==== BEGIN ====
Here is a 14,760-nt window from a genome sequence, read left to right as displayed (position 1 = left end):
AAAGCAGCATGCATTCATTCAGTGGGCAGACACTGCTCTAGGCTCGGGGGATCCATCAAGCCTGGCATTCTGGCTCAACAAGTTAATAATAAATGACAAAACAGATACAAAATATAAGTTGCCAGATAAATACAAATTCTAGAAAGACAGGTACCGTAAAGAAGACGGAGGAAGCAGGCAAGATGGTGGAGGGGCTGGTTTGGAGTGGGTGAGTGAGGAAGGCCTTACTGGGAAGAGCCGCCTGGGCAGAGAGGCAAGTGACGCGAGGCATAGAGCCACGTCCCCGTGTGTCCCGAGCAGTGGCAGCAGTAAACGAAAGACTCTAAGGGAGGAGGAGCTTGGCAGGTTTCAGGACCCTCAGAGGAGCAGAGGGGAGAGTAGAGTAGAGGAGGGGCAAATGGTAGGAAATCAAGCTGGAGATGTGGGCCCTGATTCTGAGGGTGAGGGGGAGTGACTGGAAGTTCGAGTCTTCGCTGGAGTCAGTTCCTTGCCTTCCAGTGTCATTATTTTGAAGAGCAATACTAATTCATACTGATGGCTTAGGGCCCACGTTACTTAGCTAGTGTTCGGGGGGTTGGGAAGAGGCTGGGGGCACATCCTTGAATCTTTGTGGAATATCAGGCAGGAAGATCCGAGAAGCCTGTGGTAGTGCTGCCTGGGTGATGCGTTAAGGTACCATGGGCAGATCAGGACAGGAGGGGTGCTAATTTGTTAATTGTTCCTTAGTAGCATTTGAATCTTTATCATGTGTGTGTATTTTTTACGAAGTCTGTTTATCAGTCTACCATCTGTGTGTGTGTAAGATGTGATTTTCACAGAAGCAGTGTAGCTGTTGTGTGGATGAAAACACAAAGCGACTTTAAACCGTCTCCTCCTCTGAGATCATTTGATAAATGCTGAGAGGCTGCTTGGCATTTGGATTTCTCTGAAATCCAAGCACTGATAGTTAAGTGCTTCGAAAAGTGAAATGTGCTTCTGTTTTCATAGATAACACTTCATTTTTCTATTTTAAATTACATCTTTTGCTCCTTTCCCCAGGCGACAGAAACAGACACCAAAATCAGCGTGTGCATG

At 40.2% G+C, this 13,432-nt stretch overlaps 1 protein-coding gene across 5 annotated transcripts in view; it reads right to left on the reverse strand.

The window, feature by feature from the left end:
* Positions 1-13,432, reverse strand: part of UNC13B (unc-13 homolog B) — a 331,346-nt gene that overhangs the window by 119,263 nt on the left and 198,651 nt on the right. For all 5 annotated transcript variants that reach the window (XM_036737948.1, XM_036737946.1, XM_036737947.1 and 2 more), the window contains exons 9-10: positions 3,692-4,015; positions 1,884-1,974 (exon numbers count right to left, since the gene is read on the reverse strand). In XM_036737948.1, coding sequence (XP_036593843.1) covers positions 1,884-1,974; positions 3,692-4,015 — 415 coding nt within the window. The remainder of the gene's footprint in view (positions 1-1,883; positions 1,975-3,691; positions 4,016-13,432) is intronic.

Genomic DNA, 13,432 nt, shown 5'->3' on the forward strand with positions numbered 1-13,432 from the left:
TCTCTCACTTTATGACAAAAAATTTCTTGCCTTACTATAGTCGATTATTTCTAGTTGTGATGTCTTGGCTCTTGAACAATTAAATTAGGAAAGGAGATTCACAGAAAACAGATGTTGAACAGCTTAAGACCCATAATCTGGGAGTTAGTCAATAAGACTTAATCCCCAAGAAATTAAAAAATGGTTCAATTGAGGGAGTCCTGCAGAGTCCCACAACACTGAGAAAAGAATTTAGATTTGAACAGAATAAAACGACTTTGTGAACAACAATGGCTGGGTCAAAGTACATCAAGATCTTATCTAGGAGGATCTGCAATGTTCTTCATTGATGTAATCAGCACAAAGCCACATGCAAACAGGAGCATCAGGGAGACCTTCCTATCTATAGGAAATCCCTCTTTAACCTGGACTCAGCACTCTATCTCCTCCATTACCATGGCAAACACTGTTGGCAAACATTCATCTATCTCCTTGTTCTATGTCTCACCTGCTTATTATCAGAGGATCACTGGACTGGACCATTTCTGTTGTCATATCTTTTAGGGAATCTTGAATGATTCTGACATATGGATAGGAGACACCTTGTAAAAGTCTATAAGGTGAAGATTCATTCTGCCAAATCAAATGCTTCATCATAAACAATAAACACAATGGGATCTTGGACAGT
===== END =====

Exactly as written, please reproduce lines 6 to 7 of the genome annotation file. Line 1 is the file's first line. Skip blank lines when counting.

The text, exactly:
Genomic DNA, 13,432 nt, shown 5'->3' on the forward strand with positions numbered 1-13,432 from the left:
TCTCTCACTTTATGACAAAAAATTTCTTGCCTTACTATAGTCGATTATTTCTAGTTGTGATGTCTTGGCTCTTGAACAATTAAATTAGGAAAGGAGATTCACAGAAAACAGATGTTGAACAGCTTAAGACCCATAATCTGGGAGTTAGTCAATAAGACTTAATCCCCAAGAAATTAAAAAATGGTTCAATTGAGGGAGTCCTGCAGAGTCCCACAACACTGAGAAAAGAATTTAGATTTGAACAGAATAAAACGACTTTGTGAACAACAATGGCTGGGTCAAAGTACATCAAGATCTTATCTAGGAGGATCTGCAATGTTCTTCATTGATGTAATCAGCACAAAGCCACATGCAAACAGGAGCATCAGGGAGACCTTCCTATCTATAGGAAATCCCTCTTTAACCTGGACTCAGCACTCTATCTCCTCCATTACCATGGCAAACACTGTTGGCAAACATTCATCTATCTCCTTGTTCTATGTCTCACCTGCTTATTATCAGAGGATCACTGGACTGGACCATTTCTGTTGTCATATCTTTTAGGGAATCTTGAATGATTCTGACATATGGATAGGAGACACCTTGTAAAAGTCTATAAGGTGAAGATTCATTCTGCCAAATCAAATGCTTCATCATAAACAATAAACACAATGGGATCTTGGACAGT